No other fighter aircraft will be as omnipresent at the Paris Air Show as the Rafale as it has been shorlisted for India’s MMRCA (Medium Multi-Role Combat Aircraft) tender along with the Eurofighter. The IAF (Indian Air Force) is to order 126 multirole fighter aircraft for a deal of up to $10 billion. The French Dassault Rafale is still in competition with the Swedish SAAB JAS 39 Gripen, and the American F/A-18E/F Super Hornet in Brazil.
The Rafale also remains with the Gripen, and the Eurofighter in the Swiss NAC competition in order to replace the Swiss Air Force F-5s. The French Air Force has already demonstrated through the Rafale its combat readiness in Afghanistan, and over Libya. Its brand new reconnaissance pod Reco NG is now flying, and it managed to strike moving targets with its laser-guided AASM – Air-to-Ground Modular Weapon – beyond all expectations.
Its new Thales RBE2-AA AESA radar is still being developed. It has already been tested, and should be fully operational next year.
ToT (Transfer of Technology) has been pledged for the Rafale if the Indian government were to make its procurement decision.
Special thanks to Xavier Cotton, an aviation geek who provided the top left picture. Please visit his website https://www.passionpourlaviation.fr/ full of fantastic posts about aircraft of all time as well as from everywhere.
First of all, it is not that simple. Last instance: The « World’s Armed Forces Forum » has recently posted a new topic relating to this Prepa PLS Anglais post: /rafale-vs-typhooneurofighter/ which was edited here on December 20, 2009. It is very clear that this was just a post to pass rumors on to other websurfers who may not have already read/heard such gossips.
This post may have been deemed as a preposterous one among the aviation community. That is why I then posted this post: /french-fighter-aircraft-performance/ in early 2010. Well, in hindsight I ought to add that I had forgotten that confrontation between the French Dassault fighter aircraft with the Eurofighter: the Rafales – there were only two of them according to the report – shot down four Typhoons during an exercise. Yes, twice as many…
The assumption that a Rafale might have shot down an F-22 Raptor left my readers in utter disbelief in 2009. Well, in hindsight again, I ought to add that I had forgotten to quote the Korean balance sheet about the Rafale performance, as I had forgotten that a United Arab Emirates Air Force (UAEAF) Mirage 2000-9 (variant of Mirage 2000-5 Mk.2) flown by a French pilot would have – virtually – shot down an F-22 Raptor as well…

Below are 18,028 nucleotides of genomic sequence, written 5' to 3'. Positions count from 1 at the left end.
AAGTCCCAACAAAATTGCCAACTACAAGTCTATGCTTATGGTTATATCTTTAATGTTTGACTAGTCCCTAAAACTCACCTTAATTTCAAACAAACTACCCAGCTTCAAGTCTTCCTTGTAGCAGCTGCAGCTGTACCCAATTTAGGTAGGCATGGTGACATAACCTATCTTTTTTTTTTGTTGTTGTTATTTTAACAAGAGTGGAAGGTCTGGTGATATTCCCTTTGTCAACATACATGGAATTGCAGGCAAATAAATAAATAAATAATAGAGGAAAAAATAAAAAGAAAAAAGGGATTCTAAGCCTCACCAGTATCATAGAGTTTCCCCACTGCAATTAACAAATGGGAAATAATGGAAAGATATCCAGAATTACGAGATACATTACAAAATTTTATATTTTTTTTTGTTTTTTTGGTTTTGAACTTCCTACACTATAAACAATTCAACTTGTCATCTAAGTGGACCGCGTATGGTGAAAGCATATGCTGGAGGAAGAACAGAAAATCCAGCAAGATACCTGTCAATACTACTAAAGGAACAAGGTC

I would never write anything like « an F-5 cannot down any French jetfighter ». Let us get real on this – I guess that either an F-5 or a MiG-21 could down any Mirage 2000 or Rafale. It depends on the radars; the sensors; the weapon systems used that day; the weather conditions; the pilots’ training; and their skills; the distance – BVR or WVR, not to mention autonomy; etc. When I read that some people remain adamant that any Rafale cannot have downed any F-22 Raptor, I think that they have the right to take such a stance. As I have the right to believe that they are wrong in their assertion. All-in-all, everything would be rumors… So, why should they care about them?
The pragmatic Swiss have honestly stated that they would be interested in the French Rafale for they got the results of their demanding NAC tests. However, due to a shrinking defense budget, they may not buy Rafales.
As far as the Brazilian, Emirati, Greek, and Indian (for MMRCA tender) media are concerned, they have already issued – at least once – breaking news according to which their countries would not purchase any Rafale for it would be « too expensive« .